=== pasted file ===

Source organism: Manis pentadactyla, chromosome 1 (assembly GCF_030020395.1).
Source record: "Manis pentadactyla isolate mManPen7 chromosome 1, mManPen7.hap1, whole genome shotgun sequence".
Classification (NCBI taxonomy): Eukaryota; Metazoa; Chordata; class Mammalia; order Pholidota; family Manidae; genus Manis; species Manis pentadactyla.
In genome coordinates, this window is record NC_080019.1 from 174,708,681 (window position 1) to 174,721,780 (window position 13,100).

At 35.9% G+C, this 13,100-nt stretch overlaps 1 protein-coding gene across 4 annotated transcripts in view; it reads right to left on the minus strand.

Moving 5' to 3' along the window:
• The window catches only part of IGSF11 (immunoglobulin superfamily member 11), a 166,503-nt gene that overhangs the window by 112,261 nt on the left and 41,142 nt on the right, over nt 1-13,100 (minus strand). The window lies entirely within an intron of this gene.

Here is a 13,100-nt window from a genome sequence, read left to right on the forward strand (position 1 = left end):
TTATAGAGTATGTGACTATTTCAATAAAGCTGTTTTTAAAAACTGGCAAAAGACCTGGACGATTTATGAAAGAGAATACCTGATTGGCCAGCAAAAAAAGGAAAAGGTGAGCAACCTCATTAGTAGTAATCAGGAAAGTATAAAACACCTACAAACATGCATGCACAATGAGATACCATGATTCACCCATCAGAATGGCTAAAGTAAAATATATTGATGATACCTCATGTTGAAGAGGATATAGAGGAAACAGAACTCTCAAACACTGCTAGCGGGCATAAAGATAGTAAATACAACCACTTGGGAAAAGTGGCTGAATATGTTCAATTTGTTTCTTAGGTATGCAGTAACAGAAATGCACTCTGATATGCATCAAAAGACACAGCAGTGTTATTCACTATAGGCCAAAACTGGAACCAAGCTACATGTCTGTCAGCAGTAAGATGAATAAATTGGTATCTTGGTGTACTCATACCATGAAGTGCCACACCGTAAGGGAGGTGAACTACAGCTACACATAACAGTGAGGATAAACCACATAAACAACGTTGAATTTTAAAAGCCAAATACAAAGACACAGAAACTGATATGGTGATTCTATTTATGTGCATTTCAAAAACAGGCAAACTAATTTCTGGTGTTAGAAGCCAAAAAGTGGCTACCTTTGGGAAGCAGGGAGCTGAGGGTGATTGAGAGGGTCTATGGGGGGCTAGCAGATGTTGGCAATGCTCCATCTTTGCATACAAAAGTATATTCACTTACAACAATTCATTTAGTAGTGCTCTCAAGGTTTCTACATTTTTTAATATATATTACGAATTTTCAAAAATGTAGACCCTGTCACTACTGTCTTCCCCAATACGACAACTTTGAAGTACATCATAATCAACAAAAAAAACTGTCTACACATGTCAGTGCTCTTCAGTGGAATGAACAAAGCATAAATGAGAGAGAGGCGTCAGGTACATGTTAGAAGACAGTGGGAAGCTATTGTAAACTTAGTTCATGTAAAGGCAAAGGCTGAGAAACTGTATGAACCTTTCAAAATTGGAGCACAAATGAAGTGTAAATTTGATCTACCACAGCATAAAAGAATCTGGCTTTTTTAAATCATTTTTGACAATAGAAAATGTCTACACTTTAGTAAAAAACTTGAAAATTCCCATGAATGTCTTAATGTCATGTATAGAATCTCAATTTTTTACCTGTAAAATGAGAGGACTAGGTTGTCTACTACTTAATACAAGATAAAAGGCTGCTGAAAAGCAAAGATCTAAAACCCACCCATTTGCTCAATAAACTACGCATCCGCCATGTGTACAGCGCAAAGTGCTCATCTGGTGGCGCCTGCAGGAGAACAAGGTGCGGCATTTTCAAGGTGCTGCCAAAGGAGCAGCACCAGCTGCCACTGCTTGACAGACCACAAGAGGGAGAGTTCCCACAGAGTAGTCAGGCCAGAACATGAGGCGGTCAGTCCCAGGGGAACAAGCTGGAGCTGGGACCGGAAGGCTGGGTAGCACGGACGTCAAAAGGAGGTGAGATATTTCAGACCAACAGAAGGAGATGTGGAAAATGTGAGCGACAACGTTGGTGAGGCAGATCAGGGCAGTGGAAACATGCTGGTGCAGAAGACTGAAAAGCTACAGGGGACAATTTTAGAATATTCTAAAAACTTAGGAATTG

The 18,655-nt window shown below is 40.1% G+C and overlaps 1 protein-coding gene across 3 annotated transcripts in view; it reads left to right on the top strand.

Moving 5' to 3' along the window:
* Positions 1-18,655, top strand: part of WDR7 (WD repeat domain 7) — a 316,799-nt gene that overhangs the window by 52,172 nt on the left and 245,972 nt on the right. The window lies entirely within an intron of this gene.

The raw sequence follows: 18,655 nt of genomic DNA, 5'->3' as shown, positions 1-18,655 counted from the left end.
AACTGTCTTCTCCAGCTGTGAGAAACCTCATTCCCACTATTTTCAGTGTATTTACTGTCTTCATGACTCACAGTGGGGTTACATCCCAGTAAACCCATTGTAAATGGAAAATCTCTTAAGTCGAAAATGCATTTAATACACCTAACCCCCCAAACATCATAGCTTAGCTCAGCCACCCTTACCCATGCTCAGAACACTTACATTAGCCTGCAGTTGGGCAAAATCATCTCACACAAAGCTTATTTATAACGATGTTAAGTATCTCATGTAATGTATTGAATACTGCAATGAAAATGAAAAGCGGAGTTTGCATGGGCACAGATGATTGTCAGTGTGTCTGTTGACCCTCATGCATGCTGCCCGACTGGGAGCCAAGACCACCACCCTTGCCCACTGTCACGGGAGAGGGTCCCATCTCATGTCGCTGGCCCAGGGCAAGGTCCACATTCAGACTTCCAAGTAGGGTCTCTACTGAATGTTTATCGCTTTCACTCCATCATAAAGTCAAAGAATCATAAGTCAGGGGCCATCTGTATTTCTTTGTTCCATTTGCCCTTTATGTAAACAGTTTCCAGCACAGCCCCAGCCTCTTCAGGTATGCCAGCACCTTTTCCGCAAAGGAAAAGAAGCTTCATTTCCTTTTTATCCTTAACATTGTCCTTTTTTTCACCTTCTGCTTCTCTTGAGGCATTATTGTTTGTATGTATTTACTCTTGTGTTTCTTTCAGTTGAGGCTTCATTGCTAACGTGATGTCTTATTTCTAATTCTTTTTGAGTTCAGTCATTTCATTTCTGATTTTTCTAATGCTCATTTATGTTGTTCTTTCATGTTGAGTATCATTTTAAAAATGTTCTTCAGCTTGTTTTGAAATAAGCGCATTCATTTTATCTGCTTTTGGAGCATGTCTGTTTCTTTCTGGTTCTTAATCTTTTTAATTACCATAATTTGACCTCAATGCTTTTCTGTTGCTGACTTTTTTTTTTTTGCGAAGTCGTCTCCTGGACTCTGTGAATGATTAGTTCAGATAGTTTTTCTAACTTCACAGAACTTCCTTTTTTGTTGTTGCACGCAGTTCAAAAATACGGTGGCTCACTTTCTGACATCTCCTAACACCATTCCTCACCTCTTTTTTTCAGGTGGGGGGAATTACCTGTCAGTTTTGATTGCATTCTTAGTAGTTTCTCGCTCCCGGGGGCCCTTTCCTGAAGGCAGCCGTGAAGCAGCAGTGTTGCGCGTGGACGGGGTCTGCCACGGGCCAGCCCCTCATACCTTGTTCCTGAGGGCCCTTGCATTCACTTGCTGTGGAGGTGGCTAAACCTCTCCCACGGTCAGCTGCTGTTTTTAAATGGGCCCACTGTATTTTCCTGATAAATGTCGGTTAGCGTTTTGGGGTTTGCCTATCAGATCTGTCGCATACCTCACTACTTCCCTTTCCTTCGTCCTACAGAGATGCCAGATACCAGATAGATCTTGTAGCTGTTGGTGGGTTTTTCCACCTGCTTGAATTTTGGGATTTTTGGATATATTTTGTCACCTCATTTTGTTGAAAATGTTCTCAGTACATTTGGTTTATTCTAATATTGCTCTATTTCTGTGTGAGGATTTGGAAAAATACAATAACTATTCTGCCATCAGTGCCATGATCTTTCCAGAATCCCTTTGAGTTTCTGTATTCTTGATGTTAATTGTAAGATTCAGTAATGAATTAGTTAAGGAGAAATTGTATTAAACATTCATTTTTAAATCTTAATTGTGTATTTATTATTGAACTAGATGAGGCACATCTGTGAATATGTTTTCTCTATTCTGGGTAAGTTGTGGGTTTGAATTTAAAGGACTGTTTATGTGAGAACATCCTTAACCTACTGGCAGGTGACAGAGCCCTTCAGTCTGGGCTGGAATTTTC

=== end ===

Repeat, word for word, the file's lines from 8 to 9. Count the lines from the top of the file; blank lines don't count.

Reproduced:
Here is a 13,100-nt window from a genome sequence, read left to right on the forward strand (position 1 = left end):
TTATAGAGTATGTGACTATTTCAATAAAGCTGTTTTTAAAAACTGGCAAAAGACCTGGACGATTTATGAAAGAGAATACCTGATTGGCCAGCAAAAAAAGGAAAAGGTGAGCAACCTCATTAGTAGTAATCAGGAAAGTATAAAACACCTACAAACATGCATGCACAATGAGATACCATGATTCACCCATCAGAATGGCTAAAGTAAAATATATTGATGATACCTCATGTTGAAGAGGATATAGAGGAAACAGAACTCTCAAACACTGCTAGCGGGCATAAAGATAGTAAATACAACCACTTGGGAAAAGTGGCTGAATATGTTCAATTTGTTTCTTAGGTATGCAGTAACAGAAATGCACTCTGATATGCATCAAAAGACACAGCAGTGTTATTCACTATAGGCCAAAACTGGAACCAAGCTACATGTCTGTCAGCAGTAAGATGAATAAATTGGTATCTTGGTGTACTCATACCATGAAGTGCCACACCGTAAGGGAGGTGAACTACAGCTACACATAACAGTGAGGATAAACCACATAAACAACGTTGAATTTTAAAAGCCAAATACAAAGACACAGAAACTGATATGGTGATTCTATTTATGTGCATTTCAAAAACAGGCAAACTAATTTCTGGTGTTAGAAGCCAAAAAGTGGCTACCTTTGGGAAGCAGGGAGCTGAGGGTGATTGAGAGGGTCTATGGGGGGCTAGCAGATGTTGGCAATGCTCCATCTTTGCATACAAAAGTATATTCACTTACAACAATTCATTTAGTAGTGCTCTCAAGGTTTCTACATTTTTTAATATATATTACGAATTTTCAAAAATGTAGACCCTGTCACTACTGTCTTCCCCAATACGACAACTTTGAAGTACATCATAATCAACAAAAAAAACTGTCTACACATGTCAGTGCTCTTCAGTGGAATGAACAAAGCATAAATGAGAGAGAGGCGTCAGGTACATGTTAGAAGACAGTGGGAAGCTATTGTAAACTTAGTTCATGTAAAGGCAAAGGCTGAGAAACTGTATGAACCTTTCAAAATTGGAGCACAAATGAAGTGTAAATTTGATCTACCACAGCATAAAAGAATCTGGCTTTTTTAAATCATTTTTGACAATAGAAAATGTCTACACTTTAGTAAAAAACTTGAAAATTCCCATGAATGTCTTAATGTCATGTATAGAATCTCAATTTTTTACCTGTAAAATGAGAGGACTAGGTTGTCTACTACTTAATACAAGATAAAAGGCTGCTGAAAAGCAAAGATCTAAAACCCACCCATTTGCTCAATAAACTACGCATCCGCCATGTGTACAGCGCAAAGTGCTCATCTGGTGGCGCCTGCAGGAGAACAAGGTGCGGCATTTTCAAGGTGCTGCCAAAGGAGCAGCACCAGCTGCCACTGCTTGACAGACCACAAGAGGGAGAGTTCCCACAGAGTAGTCAGGCCAGAACATGAGGCGGTCAGTCCCAGGGGAACAAGCTGGAGCTGGGACCGGAAGGCTGGGTAGCACGGACGTCAAAAGGAGGTGAGATATTTCAGACCAACAGAAGGAGATGTGGAAAATGTGAGCGACAACGTTGGTGAGGCAGATCAGGGCAGTGGAAACATGCTGGTGCAGAAGACTGAAAAGCTACAGGGGACAATTTTAGAATATTCTAAAAACTTAGGAATTG